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Rare Phenomenon Captured on Camera From the International Space Station

"Electrical discharges can extend 20 to 30 kilometers"

A red sprite was caught above thunderstorm clouds to the right in this photo, pictured from the International Space Station. (Image source: NASA)

It's not the first time the electric tentacles of a rare red sprite were captured from the International Space Station, but the color and clarity of the short-lived flash that occurred last week over Mexico is garnering some interest.

A red sprite was caught above thunderstorm clouds to the right in this photo, pictured from the International Space Station. (Image source: NASA)

The image taken from the ISS on August 10 at an altitude of 216 nautical miles shows the jellyfish-like tendrils that NASA describes as "electrical discharges can extend 20 to 30 kilometers up into the atmosphere and are connected to thunderstorms and lightning."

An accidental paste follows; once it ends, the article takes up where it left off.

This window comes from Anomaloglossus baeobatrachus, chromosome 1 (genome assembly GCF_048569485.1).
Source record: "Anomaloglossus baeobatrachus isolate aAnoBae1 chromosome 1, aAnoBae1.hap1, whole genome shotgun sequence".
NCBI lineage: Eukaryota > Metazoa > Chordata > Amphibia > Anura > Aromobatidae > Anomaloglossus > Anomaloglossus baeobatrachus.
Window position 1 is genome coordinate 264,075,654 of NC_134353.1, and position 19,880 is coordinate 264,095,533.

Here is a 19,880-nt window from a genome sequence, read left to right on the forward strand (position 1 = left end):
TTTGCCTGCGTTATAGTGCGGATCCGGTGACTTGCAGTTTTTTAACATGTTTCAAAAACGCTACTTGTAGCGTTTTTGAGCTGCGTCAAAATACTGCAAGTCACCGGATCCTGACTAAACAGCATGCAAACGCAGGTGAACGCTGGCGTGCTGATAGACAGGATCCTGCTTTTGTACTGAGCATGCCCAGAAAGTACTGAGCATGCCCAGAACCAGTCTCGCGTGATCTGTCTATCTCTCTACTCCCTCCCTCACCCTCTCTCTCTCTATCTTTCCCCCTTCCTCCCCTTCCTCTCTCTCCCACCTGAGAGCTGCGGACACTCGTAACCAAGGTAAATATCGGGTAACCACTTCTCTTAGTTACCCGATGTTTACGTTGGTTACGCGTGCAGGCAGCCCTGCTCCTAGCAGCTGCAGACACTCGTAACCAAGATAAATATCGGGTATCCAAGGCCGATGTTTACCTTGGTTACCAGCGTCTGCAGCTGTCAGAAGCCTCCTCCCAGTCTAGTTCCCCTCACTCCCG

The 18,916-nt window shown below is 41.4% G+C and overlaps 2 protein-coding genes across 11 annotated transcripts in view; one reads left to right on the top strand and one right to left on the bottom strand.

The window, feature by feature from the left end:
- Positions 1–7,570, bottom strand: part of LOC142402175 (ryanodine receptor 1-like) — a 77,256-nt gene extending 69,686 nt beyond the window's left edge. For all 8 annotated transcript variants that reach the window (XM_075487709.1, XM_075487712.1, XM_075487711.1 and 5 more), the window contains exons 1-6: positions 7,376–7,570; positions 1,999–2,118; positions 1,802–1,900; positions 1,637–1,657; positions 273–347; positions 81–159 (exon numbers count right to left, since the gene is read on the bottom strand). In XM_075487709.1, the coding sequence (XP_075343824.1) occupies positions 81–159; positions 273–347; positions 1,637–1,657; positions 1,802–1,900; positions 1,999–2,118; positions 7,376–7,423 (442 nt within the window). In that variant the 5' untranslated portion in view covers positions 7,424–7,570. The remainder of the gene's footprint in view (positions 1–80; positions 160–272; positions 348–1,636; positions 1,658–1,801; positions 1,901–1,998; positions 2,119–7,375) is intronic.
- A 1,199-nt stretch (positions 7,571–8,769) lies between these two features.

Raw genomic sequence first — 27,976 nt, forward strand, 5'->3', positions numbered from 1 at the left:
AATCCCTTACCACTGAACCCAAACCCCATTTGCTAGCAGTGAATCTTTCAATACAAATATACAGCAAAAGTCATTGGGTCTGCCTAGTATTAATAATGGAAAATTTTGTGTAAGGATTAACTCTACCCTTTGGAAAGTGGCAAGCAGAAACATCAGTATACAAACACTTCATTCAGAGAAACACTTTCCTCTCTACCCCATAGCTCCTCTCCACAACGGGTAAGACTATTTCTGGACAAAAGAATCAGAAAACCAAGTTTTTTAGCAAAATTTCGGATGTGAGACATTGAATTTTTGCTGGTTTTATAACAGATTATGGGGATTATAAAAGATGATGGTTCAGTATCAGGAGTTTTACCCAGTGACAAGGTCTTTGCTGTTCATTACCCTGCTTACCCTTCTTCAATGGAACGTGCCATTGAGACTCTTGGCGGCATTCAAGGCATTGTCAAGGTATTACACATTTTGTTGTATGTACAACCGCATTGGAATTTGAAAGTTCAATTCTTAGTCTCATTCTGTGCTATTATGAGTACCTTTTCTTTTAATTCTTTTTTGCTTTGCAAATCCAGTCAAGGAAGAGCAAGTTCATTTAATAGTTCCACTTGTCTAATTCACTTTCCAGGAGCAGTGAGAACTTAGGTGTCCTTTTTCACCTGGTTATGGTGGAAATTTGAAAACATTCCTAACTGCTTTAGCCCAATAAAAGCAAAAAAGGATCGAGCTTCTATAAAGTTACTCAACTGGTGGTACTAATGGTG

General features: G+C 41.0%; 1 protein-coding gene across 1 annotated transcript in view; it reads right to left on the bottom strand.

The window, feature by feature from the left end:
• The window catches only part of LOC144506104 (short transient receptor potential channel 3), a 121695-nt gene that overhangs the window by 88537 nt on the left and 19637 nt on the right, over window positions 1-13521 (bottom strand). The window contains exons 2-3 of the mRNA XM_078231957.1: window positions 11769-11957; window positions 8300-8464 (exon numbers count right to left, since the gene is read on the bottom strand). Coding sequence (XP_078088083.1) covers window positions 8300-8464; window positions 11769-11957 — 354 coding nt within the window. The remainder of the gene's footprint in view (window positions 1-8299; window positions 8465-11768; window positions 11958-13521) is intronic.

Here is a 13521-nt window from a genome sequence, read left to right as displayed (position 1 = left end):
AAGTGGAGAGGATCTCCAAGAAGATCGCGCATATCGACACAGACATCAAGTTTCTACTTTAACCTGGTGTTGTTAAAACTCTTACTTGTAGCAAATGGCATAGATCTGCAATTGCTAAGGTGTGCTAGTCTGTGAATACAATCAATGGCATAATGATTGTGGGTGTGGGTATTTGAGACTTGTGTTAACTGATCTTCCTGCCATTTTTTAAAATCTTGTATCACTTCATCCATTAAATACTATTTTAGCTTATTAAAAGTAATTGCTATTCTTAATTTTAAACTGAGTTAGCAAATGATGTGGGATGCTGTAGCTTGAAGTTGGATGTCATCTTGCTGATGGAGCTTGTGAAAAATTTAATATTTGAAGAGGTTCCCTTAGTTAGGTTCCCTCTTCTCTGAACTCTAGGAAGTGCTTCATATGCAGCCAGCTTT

A close up of the electrical spurt. (Image source: NASA)

In a previous article about the phenomenon, NASA explained that red sprites — first scientifically described in 1989 — are considered so elusive because they last a few milliseconds and are hard to see from the ground because they occur above thunderstorm clouds. A few years ago, passengers on an airplane were treated to seeing the flash of a red sprite in the clouds.

A few years ago, storm chasers captured a 3-D film of sprites occurring above the clouds.

(H/T: io9)

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